The Complainant also asserts that previous UDRP panels have held that the use of domain names to direct Internet users to a webpage for commercial gain in the shape of click-through revenues evidences bad faith. In the present case the Respondent incorporated links related to restaurant and automotive products and/or services, including recipes as well as tires of the Complainant and its competitors. According to the Complainant, numerous UDRP panels have previously accepted that such behavior constitutes additional proof of bad faith.
The Respondent did not reply to the Complainant’s contentions.
6. Discussion and Findings
A. Identical or Confusingly Similar
The disputed domain name is not identical to the Complainant’s MICHELIN trademark. However, it incorporates that trademark in its entirety as its first and most prominent part. The term MICHELIN has no primary meaning and is highly distinctive. The trademark MICHELIN is well-known in many jurisdictions in relation to tires but also restaurants, good food and the star-rating system. Therefore the inclusion of the term “star” further reinforces the suggestion of a legitimate connection with the Complainant, as does the term “recipes”, as it evokes cooking and restaurants. The addition of these two generic terms therefore does nothing to disassociate the disputed domain name from the Complainant; on the contrary, it further reinforces the confusing suggestion of a legitimate connection between the disputed domain name and the Complainant. In any case it is well established that the additional incorporation of recognizable generic terms is not apt to dispel a conclusion of confusing similarity. The combining of the Complainant’s trademark with the two ordinary words concerned does not evoke or signify some new or different concept.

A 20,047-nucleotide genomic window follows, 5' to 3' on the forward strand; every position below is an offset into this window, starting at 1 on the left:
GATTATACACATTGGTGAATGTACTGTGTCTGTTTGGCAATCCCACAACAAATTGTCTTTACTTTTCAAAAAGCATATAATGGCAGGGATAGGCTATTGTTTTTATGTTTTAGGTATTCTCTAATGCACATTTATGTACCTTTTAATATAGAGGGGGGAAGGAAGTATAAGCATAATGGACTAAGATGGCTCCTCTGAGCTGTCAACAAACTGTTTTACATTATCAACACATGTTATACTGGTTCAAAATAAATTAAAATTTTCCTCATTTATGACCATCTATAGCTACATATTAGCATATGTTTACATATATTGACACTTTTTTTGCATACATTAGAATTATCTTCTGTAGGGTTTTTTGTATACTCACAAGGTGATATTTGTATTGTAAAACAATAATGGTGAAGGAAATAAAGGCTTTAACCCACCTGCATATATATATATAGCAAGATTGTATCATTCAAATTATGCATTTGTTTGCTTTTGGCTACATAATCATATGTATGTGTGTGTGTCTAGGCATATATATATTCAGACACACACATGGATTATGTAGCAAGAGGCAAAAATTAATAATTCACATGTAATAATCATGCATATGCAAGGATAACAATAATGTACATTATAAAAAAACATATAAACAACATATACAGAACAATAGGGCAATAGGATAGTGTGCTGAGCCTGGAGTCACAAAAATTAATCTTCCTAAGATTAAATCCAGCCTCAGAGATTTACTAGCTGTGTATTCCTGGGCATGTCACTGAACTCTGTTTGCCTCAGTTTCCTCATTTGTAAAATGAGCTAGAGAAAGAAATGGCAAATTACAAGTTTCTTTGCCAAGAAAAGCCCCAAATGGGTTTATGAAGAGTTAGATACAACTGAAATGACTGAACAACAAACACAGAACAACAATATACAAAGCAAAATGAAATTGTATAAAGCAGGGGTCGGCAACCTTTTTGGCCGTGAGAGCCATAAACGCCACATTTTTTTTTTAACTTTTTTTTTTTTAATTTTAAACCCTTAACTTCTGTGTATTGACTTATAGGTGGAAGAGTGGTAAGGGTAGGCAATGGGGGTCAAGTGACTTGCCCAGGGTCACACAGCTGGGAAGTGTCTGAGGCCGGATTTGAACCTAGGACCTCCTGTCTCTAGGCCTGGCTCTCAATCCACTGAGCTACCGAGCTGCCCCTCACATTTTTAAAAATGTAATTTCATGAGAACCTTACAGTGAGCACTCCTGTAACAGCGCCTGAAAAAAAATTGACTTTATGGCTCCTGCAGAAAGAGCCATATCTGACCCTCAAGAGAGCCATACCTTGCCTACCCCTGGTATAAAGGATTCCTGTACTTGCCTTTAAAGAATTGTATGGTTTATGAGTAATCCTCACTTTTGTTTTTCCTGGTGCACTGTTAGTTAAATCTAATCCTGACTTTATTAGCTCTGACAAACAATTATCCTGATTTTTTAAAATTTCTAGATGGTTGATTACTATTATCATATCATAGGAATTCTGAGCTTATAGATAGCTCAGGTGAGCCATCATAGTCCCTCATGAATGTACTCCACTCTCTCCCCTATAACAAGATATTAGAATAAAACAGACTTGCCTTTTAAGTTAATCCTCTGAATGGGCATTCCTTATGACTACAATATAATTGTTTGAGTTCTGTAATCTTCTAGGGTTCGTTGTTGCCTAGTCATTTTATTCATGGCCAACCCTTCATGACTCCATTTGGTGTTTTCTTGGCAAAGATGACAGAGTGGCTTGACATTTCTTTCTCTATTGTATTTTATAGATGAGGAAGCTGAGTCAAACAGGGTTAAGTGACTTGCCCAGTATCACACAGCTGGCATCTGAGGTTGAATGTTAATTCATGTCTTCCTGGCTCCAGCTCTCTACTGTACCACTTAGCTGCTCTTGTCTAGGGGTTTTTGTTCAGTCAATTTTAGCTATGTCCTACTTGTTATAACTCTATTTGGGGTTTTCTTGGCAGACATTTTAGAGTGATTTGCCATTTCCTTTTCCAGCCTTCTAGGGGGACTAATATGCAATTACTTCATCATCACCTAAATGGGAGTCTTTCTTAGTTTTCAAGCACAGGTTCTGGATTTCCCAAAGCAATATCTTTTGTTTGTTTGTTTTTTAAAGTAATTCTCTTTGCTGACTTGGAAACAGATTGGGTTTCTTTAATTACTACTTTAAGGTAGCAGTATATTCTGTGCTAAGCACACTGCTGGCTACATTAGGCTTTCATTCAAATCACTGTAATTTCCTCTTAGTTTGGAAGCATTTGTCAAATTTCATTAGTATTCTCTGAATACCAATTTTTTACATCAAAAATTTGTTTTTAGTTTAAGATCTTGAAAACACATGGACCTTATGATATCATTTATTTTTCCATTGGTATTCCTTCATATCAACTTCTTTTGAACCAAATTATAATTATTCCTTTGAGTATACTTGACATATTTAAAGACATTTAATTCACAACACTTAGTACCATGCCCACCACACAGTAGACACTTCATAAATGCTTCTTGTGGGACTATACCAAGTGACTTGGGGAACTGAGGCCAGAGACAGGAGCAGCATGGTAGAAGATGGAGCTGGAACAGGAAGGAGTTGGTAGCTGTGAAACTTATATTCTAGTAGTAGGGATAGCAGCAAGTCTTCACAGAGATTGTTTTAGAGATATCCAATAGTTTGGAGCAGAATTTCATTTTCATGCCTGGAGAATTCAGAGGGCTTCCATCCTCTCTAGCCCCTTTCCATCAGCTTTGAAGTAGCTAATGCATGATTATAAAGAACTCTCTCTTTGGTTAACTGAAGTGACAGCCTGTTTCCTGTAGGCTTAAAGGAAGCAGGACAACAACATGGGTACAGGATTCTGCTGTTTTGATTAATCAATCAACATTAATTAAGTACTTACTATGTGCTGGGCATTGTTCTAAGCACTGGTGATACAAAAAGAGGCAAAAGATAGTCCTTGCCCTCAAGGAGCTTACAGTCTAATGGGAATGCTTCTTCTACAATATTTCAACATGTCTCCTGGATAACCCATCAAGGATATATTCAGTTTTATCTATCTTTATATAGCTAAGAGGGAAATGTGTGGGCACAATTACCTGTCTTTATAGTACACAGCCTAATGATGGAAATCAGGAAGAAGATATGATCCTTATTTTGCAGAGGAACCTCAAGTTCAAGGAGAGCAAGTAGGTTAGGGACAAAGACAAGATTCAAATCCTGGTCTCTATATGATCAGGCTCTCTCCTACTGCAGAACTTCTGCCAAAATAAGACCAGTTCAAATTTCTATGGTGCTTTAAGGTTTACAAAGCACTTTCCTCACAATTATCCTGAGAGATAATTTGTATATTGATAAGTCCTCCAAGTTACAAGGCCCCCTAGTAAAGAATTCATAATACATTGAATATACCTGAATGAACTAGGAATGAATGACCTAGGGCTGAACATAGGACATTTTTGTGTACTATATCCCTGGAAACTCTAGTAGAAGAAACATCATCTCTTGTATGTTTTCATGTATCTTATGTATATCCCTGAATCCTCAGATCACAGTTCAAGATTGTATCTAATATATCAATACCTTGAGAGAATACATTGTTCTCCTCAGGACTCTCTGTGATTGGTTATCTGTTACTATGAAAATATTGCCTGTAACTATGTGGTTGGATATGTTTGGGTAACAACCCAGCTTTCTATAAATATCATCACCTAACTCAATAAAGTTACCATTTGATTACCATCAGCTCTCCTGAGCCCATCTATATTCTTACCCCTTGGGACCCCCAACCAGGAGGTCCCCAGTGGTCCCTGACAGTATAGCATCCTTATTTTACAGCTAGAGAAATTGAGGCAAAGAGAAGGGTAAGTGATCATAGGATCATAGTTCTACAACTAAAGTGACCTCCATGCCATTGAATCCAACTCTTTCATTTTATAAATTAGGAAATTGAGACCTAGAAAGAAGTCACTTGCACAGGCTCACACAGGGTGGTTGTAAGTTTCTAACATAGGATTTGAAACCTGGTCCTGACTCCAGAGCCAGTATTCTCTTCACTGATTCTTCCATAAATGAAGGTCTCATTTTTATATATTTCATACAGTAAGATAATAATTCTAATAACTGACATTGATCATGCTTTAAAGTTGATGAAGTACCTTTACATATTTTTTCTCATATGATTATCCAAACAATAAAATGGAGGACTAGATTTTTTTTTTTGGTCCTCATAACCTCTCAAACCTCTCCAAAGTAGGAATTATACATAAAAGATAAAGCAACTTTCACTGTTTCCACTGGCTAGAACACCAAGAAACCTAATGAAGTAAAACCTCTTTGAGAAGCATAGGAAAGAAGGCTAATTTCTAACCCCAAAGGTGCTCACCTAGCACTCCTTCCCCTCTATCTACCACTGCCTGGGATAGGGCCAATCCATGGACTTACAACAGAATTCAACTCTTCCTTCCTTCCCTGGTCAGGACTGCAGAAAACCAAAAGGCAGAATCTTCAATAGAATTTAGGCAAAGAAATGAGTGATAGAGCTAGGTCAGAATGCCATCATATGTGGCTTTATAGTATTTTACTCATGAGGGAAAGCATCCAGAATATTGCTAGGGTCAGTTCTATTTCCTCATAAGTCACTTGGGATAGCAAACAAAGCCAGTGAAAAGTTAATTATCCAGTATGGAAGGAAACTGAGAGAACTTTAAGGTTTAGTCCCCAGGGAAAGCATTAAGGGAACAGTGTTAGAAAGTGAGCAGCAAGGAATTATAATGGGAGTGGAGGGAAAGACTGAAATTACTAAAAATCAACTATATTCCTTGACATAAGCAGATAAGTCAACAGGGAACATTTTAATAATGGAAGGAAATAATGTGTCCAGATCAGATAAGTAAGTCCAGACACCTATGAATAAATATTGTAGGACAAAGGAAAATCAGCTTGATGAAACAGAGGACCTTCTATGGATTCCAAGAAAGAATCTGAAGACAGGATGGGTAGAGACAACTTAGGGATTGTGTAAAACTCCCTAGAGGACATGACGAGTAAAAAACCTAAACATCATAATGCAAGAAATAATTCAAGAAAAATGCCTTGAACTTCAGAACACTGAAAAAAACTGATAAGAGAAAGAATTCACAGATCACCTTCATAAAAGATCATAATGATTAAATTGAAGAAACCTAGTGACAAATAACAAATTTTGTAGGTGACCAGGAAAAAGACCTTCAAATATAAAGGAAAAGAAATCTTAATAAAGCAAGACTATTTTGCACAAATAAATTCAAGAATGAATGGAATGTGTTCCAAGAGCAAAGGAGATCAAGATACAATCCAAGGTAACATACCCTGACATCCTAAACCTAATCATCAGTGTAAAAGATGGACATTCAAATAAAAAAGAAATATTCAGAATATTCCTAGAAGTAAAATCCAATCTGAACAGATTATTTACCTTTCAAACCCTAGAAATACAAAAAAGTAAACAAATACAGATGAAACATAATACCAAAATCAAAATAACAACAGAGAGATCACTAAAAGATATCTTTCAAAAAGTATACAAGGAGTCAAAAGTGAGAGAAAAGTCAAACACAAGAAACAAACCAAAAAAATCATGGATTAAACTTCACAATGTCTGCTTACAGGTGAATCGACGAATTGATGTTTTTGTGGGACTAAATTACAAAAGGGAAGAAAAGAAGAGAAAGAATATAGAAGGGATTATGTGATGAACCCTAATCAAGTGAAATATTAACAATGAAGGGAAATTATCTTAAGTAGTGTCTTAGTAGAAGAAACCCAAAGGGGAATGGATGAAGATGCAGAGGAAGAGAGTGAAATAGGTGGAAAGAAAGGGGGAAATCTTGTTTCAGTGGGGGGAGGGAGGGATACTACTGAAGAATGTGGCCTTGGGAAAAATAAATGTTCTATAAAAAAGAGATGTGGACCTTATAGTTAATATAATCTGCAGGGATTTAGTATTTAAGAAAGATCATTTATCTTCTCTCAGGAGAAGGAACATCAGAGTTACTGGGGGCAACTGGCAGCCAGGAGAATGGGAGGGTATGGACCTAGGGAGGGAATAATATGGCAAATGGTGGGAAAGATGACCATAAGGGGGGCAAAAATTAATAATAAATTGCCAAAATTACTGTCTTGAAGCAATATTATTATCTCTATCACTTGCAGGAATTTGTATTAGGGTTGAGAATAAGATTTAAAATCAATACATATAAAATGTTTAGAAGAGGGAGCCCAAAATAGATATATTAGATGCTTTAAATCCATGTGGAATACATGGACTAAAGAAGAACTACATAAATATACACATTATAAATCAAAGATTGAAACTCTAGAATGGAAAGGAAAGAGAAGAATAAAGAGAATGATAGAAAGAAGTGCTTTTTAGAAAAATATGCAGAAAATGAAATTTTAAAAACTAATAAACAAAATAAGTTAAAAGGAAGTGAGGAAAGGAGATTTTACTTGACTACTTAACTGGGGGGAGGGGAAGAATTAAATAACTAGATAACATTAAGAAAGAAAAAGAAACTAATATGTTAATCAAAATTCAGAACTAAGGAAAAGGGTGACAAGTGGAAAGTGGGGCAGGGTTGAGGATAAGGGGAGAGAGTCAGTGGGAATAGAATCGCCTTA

Therefore the Panel holds that the disputed domain name is confusingly similar to the Complainant’s trademark.
B. Rights or Legitimate Interests
The Respondent has, according to the Complainant, not been authorized to use its trademark MICHELIN in any way. Nor is the Respondent known by the name “Michelin”, or any combination including that word. There is no evidence before the Panel that the Respondent carries on a legitimate business that would warrant the registration of the disputed domain name in his own right.
The use of a domain name incorporating another party’s well-known trademark for the purpose of generating commercial revenues in the form of click-through license fees does not give rise to, nor vest rights or legitimate interests in the person who has registered the domain name concerned. The Respondent in this case has also caused links to be displayed to websites where goods or services emanating from competitors of the Complainant are on offer. This is a practice that can result in the diverting of legitimate traffic away from the Complainant’s own goods or services or controlled web presence to competing and unrelated businesses. It is not apt to give rise to any rights in the Respondent, nor interests that can be described as legitimate.
Therefore the Panel holds that the Respondent has no rights or legitimate interests in the disputed domain name.
C. Registered and Used in Bad Faith
Previous UDRP panels have held that the Complainant’s trademark MICHELIN is a well-known mark. The Complainant has put ample evidence before the Panel to that effect. The Complainant’s star-ranking system for restaurants has been prominent for many years and in many jurisdictions including the United Kingdom. The trademark MICHELIN is also inherently distinctive and has no primary meaning. Given the fact that the disputed domain name also contains two generic terms that refer to the actual activities of the Complainant (cooking and restaurants, and the star-ranking system) it is inconceivable that the Respondent was unaware of the Complainant’s trademark and its activities on the date of registration of the disputed domain name.
Further, according to the Complainant’s submissions, the Respondent has made use of the disputed domain name to generate click-through license fees by relying on the false suggestion of a legitimate connection between it and the Complainant. This amounts to use in bad faith, as it intentionally diverts Internet traffic on the basis of a misleading and false suggestion of association with the Complainant. Finally, the Respondent failed to reply to the Complainant’s initial notification of its rights and subsequent reminders. Such silence is not consistent with a good faith practice by the Respondent.
The Panel therefore holds that the disputed domain name was registered and used in bad faith.
For the foregoing reasons, in accordance with paragraphs 4(i) of the Policy and 15 of the Rules, the Panel orders that the disputed domain name <michelinstarrecipes.com> be cancelled.
WiIliam A. Van Caenegem
Date: March 13, 2014